Significantly, the 1980 Discipline does not use the word "amenable" in its description of the relationship of the Board of Ordained Ministry to the Annual Conference. Instead, it uses the word "responsible", the word that was used in the 1968 Discipline (Par. 665.15) and 1972 Discipline (Par. 665.16) to describe the much looser relationship of the Board of the Ministry to the Department of the Ministry. Thus, Par. 723.1(a) now reads, "This board shall be directly responsible to the Annual Conference."

The Glossary does not contain a definition of "responsible" or of "responsibility". By definition and common usage, "responsible" is a broader, less specific term than "amenable", and does not necessarily imply the same degree of authority or power on the part of the Annual Conference to compel agreement or to order an action or decision by the Board of Ordained Ministry.

The second significant change in the Discipline concerns the degree of confidentiality to be maintained by the Board of Ordained Ministry. The 1968 Discipline, in Par. 665.9, required that "the board shall certify all information and recommendations concerning each candidate to the Annual Conference." Under the 1972 Discipline, which included that same requirement of full disclosure, the Judicial Council ruled, in Decision No. 406, that the Board of Ordained Ministry may not withhold information from the executive session of the Annual Conference. Under such a full disclosure requirement, given all known information, an executive session of an Annual Conference may have found it possible to resolve itself into a committee of the whole to duplicate the work of the Board of Ordained Ministry, consider the case of any candidate it so desired, and arrive at an informed decision with or without the recommendation of that board.

The 1980 Discipline is distinctly different at this point. The 1980 General Conference enacted legislation that requires, not disclosure, but confidentiality on the part of the Board of Ordained Ministry. Par. 723.2(h) states that one of the duties of the board shall be "to ensure confidentiality in relation to the interview and reporting process. The personal data and information provided through the examinations of and by the Board of Ordained Ministry will not be available for distribution and publication." The closing sentence of this paragraph makes it clear that such information may even be withheld from the executive session: "There are occasions when the Board of Ordained Ministry would not report privileged information, which in the judgment of the board, if revealed in the executive session would be an undue invasion of privacy without adding measurably to the conference's information about the person's qualifications for ministry." Though this closing sentence describes a hypothetical situation in which there may be some ambiguities, there is no ambiguity in the paragraph as a whole. The board is required to ensure confidentiality. Personal data and private information are not for distribution beyond the membership and records of the board.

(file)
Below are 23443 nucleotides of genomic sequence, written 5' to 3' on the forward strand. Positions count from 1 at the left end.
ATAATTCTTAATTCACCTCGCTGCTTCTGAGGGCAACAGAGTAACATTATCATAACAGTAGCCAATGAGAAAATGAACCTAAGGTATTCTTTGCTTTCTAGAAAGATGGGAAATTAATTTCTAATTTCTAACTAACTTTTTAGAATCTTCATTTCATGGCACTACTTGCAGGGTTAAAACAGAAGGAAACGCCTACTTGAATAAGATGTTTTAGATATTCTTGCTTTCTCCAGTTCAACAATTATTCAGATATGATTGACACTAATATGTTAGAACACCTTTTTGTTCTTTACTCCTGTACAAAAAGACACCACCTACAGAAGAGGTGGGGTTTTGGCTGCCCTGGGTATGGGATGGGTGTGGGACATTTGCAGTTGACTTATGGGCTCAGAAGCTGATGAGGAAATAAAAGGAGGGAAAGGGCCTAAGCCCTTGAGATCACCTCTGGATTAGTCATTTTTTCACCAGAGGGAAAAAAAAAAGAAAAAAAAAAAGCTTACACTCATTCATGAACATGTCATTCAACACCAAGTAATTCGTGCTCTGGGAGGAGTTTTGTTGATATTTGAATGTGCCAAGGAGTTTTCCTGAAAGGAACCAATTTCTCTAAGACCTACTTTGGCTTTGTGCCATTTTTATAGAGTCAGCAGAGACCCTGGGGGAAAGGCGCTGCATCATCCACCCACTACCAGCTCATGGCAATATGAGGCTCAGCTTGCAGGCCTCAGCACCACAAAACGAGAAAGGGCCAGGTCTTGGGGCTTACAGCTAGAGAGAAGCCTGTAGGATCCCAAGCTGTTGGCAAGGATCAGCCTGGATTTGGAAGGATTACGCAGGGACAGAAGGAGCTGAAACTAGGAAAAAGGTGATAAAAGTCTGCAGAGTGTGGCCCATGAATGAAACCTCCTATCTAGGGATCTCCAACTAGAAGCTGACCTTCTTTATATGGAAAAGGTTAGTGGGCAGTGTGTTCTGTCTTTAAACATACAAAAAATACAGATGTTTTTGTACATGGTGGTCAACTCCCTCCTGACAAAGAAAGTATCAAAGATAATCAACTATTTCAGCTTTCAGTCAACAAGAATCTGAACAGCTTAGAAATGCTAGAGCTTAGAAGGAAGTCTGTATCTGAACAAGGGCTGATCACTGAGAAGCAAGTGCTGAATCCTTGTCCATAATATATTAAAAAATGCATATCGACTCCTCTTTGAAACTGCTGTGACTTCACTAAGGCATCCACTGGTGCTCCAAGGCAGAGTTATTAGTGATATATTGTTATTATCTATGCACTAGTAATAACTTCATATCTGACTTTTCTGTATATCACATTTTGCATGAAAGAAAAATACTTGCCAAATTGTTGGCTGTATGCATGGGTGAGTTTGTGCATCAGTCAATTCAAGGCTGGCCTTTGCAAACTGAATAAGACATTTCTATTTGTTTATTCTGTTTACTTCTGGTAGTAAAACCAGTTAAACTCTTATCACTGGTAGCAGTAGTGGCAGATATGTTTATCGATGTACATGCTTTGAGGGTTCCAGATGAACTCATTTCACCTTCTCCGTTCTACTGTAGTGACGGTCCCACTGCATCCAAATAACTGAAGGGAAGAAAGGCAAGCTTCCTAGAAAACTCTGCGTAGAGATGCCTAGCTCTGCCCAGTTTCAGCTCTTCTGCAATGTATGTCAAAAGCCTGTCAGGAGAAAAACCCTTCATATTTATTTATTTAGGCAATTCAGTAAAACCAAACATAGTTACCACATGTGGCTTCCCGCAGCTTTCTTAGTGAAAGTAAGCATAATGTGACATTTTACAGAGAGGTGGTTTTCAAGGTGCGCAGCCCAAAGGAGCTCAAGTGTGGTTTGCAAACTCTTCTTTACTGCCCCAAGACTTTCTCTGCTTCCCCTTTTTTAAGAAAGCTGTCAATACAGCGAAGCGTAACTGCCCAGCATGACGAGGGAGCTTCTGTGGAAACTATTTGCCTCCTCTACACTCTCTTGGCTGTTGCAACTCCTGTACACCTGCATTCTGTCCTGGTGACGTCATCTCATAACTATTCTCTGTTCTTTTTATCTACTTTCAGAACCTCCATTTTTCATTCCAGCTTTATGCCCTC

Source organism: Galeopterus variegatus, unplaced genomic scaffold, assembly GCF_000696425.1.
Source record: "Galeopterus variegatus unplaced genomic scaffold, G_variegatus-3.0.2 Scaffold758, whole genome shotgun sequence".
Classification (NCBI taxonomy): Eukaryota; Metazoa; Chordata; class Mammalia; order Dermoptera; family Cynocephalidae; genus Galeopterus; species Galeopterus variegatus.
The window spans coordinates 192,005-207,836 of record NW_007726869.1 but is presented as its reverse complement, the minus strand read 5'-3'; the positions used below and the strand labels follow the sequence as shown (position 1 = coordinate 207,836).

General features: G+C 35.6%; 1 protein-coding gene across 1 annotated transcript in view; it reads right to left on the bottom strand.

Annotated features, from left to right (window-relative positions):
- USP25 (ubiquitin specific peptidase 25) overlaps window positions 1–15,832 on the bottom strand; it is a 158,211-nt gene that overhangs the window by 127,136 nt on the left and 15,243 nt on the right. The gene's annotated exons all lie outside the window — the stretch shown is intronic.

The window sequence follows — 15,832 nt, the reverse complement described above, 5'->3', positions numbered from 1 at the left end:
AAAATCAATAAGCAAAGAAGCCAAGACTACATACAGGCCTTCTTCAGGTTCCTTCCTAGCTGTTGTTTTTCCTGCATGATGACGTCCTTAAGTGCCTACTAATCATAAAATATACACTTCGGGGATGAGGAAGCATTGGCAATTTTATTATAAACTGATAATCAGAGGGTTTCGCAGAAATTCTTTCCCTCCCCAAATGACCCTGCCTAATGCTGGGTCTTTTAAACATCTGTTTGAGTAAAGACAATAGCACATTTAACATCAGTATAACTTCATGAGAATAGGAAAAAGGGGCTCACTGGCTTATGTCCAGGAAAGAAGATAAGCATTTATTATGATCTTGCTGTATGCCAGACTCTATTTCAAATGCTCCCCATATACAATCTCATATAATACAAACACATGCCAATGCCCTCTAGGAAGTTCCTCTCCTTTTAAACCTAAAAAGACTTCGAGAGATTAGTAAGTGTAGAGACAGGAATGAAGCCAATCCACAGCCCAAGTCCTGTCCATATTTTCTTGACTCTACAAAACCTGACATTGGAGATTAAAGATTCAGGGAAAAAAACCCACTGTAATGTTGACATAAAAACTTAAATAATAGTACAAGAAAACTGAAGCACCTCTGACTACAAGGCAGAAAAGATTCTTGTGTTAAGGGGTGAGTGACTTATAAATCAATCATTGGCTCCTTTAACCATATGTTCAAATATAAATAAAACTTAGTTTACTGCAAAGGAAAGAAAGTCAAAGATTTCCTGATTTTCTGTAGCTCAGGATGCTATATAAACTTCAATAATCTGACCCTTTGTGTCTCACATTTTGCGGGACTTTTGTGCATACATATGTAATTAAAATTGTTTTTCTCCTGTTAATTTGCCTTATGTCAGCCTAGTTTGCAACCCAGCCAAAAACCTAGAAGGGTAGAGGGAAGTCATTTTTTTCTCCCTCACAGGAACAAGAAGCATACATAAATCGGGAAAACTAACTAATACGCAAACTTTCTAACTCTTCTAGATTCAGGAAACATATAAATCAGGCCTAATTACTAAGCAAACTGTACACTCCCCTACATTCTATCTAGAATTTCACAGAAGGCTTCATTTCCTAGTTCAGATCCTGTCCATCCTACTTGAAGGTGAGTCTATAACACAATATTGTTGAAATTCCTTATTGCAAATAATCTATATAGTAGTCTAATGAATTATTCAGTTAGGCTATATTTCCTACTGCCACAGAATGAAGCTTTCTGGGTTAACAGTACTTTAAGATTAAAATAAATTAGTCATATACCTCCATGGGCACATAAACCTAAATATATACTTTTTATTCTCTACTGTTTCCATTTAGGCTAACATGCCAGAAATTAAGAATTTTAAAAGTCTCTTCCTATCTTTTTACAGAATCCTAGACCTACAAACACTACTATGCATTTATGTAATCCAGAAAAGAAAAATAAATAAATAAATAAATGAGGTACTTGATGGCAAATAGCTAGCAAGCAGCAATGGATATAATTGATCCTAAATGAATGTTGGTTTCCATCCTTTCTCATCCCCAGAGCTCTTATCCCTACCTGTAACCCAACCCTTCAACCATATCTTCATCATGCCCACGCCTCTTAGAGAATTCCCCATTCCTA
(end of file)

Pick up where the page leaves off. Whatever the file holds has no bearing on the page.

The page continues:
As now constituted, the Board of Ordained Ministry has powers and duties not precisely duplicated by the Annual Conference, either as a whole or in executive session. In interviews, examinations, and evaluations, a board may deal with information which by Discipline must be kept confidential. Based on such information, a board may make the decision not to recommend a given candidate for admission, just as a district committee or a cabinet, acting on the information available to them, may make the decision not to recommend.

The question at issue is whether, when any one of the qualifying groups refuses to recommend admission (in this case, readmission) thereby halting the process, the Annual Conference has a right to bypass that step and consider the candidate without the requisite recommendation. It has long been generally understood and practiced that each preliminary step along the road to membership in the Annual Conference is required. One who is not recommended by the District Committee on Ordained Ministry, for example, proceeds no further. The bishop's ruling in this instance holds that similarly, should the Annual Conference Board of Ordained Ministry refuse to recommend admission of one who has surrendered the ministerial office, that person is not eligible for consideration by the Annual Conference.

Par. 452 states the requirements for the readmission of one who has surrendered the ministerial office under the provisions of Par. 448.4. The rights of the Conference can be best protected if these requirements are fulfilled in order. The Discipline charges the Board of Ordained Ministry, when the request is duly made, to consider the readmission of one who has surrendered the ministerial office. In this instance, the Board considered the request eleven months after the surrender of credentials and reported to the Annual Conference its action to deny the request. The Annual Conference accepted this report (June 4, 1981). A second request came in April 1982, and was denied after the petitioner met with the Board's interview team and then, at his request, with the entire Board. A further reconsideration was made at the order of the Annual Conference, June 3, 1982. In each instance, the Board of Ordained Ministry denied the request for readmission-thus terminating the process as provided in Par. 452. Since one of the three groups whose recommendation is required before the matter can be brought to the formal attention of the Annual Conference had in four different sessions reached the decision not to readmit, the request had reached the end of the line in disciplinary process.